In the second article of a series on implementing the White Paper on the Rights of Persons with Disabilities, I take a closer look at how removing barriers to access plays a role in empowering people with disabilities.
The first Empowerment Pillar of the White Paper on the Rights of Persons with Disabilities (WPRPD) is “removing barriers to access and participation”. It focuses on accessing built environments (buildings), transport, information, communications and universal access.
The WPRPD is a strategic document that should be used to leverage the economic empowerment of people with disabilities, as it relates to skills development and realising employment and entrepreneurship of people with disabilities. Without adequate access and participation in society, people with disabilities would be greatly “disabled” to achieve their true potential.
Access to the built environment
It is important to ensure that people with disabilities have access to buildings. This can be done by conducting universal design audits of existing infrastructure to establish the degree of compliance with the SABS minimum norms and standards for use by people with disabilities.
Access to transport
Inaccessible public and private transport systems are a major barrier to the right to equality for people with disabilities. The link between the home, transport and the workplace or social services is frequently overlooked. It is important that access to transport be viewed across the entire travel value chain, including:
• Planning a trip, including access to information;
• Getting to pick-up points and negotiating foot or
• Getting onto the transport mode of choice and being able to transfer; and
• Providing feedback on the trip.
Access to info and communication
When information and communication platforms and technology are available, affordable and accessible, they significantly improve the inclusion of people with disabilities.
There are two primary forms of universal access to consider, namely direct and indirect access. Direct access strongly relates to universal design and refers to direct adaptations to products, environments, services or system to improve their accessibility.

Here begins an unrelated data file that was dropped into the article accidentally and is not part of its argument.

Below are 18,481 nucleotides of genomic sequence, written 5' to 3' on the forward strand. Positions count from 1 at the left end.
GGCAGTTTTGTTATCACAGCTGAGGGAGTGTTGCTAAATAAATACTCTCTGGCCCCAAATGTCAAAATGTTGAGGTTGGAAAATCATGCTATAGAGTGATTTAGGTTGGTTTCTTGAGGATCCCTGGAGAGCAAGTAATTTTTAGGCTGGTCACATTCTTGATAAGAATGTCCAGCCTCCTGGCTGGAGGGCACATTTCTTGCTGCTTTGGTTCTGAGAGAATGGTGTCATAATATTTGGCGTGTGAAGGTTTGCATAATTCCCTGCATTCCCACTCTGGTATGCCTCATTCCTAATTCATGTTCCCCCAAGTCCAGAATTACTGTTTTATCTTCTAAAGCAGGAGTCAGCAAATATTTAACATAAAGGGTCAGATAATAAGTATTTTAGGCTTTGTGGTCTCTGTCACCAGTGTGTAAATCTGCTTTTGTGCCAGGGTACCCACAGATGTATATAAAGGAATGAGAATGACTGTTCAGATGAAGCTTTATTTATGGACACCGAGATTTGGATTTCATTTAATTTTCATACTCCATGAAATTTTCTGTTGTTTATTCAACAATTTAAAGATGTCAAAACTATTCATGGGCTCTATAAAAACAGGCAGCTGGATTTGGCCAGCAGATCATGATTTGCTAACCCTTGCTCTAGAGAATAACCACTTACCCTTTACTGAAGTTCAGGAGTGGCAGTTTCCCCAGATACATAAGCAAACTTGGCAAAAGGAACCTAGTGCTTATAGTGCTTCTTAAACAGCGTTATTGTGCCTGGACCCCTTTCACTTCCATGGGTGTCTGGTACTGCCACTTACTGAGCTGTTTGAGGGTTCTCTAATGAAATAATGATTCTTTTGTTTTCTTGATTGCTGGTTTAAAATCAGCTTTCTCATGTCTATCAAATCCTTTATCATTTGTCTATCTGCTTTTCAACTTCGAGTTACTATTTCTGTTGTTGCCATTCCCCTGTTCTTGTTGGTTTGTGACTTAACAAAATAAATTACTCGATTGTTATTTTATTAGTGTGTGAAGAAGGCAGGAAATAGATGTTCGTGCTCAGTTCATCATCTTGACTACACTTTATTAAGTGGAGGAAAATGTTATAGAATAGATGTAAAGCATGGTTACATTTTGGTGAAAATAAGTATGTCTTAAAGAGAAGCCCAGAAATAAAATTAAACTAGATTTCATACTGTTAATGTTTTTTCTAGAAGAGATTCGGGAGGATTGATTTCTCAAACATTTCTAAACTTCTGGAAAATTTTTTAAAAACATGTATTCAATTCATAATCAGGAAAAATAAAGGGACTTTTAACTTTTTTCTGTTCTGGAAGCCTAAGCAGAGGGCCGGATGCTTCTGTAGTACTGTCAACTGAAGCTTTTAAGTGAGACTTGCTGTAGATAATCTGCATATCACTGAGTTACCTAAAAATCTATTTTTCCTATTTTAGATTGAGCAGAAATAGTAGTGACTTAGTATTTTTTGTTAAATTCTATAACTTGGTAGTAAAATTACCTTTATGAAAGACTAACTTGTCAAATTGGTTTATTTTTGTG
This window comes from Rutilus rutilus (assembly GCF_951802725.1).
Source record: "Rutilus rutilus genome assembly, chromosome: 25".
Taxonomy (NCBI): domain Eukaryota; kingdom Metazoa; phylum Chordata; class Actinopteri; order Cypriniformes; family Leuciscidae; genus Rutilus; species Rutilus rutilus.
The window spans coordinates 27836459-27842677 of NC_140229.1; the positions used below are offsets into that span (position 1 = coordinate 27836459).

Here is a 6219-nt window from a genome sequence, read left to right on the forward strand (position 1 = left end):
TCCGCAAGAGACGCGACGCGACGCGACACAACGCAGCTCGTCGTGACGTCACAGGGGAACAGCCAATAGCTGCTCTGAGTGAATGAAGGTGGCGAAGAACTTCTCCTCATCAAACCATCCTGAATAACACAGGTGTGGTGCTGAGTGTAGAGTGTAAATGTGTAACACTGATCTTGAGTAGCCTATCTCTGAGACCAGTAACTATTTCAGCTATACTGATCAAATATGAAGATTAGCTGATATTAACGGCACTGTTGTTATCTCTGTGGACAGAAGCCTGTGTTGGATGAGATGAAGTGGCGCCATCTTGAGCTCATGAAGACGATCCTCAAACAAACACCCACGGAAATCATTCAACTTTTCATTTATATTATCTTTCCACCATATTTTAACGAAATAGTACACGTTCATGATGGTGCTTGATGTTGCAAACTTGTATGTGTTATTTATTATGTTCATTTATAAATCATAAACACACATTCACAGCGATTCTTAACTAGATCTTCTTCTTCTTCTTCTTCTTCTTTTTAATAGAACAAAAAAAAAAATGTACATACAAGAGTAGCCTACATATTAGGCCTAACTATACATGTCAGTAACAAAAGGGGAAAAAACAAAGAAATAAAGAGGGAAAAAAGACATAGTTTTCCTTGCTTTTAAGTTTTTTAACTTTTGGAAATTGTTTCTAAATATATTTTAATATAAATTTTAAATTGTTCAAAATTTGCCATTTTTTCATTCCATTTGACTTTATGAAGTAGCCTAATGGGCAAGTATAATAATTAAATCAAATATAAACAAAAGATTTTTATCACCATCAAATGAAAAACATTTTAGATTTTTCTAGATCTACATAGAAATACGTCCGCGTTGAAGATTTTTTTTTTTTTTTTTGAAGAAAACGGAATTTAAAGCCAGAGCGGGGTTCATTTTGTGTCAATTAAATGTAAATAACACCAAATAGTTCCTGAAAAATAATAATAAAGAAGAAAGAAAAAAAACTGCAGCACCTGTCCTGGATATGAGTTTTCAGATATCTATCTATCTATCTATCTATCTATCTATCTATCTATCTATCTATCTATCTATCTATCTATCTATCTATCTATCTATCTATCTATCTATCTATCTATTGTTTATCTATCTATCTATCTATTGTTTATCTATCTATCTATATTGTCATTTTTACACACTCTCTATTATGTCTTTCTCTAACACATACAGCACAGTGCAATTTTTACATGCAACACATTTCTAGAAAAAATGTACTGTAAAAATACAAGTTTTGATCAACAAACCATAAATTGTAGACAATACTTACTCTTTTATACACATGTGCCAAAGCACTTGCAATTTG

Indirect access is the use of assistive devices and technology. It refers to the product, environment, service or system interfaces that enable an add-on assistive technology to provide the user with full access. A job seeker with a disability will not be able to get to work if they have barriers to access and participation. Access is a form of reasonable accommodation for the employee.
“Reasonable accommodation measures are therefore inclusive of assistive devices, technology, personal assistance, adaptations of the environment, signage, alarm systems for evacuation procedures, adaptation of the work environment, and the implementation of flexibility within the workplace,” according to the WPRPD.
Without the removal of barriers, people with disabilities become more “disabled”. Let’s enable the disabled by removing the barriers and providing the necessary reasonable accommodation.
Rustim Ariefdien is a disability expert extraordinaire, who assists businesses to “let the Ability of disAbility enAble their profitAbility” through BBBEE, skills development, employment equity and socio-economic development. He ensures that businesses are able to maximise their points on the BBBEE scorecard and become compliant with legislative requirements as stipulated in the Employment Equity and Skills Development Acts. His purpose is the economic empowerment of persons with disability in Africa. As a person with a disability himself, he has extensive experience in the development and empowerment of persons with disability.